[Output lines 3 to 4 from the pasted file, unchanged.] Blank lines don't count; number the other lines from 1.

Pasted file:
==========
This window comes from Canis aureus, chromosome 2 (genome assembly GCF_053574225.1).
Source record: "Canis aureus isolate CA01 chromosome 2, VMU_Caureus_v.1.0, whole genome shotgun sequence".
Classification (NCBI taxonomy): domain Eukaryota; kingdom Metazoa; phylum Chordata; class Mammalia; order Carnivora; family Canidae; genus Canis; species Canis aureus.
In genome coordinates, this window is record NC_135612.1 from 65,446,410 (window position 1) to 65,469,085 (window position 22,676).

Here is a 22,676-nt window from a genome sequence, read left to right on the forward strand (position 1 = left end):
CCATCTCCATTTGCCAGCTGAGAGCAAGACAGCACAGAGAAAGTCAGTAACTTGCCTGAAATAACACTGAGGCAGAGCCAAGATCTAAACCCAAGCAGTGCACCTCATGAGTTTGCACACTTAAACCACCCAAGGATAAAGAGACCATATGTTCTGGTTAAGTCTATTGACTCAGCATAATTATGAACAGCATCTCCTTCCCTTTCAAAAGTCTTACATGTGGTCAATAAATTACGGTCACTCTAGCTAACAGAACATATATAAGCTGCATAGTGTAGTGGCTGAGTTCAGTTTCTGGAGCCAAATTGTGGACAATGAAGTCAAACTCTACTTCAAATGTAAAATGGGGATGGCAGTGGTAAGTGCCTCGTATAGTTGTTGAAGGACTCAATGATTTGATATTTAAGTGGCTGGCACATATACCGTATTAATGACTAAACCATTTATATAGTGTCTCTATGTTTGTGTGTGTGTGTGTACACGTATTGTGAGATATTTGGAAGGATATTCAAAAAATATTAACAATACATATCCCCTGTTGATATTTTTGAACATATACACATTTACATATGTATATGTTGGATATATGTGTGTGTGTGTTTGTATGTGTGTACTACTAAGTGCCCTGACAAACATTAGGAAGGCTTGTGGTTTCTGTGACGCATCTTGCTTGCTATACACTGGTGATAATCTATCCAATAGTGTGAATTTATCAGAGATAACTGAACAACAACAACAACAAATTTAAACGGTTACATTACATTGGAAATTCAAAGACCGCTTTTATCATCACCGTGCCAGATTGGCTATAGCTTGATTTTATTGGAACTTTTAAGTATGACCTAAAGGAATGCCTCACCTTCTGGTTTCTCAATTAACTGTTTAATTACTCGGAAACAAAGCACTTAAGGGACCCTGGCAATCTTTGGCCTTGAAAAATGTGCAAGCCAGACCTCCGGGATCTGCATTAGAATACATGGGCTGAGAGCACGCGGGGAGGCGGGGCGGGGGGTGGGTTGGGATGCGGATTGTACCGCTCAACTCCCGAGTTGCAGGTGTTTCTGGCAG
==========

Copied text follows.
Classification (NCBI taxonomy): domain Eukaryota; kingdom Metazoa; phylum Chordata; class Mammalia; order Carnivora; family Canidae; genus Canis; species Canis aureus.
In genome coordinates, this window is record NC_135612.1 from 65,446,410 (window position 1) to 65,469,085 (window position 22,676).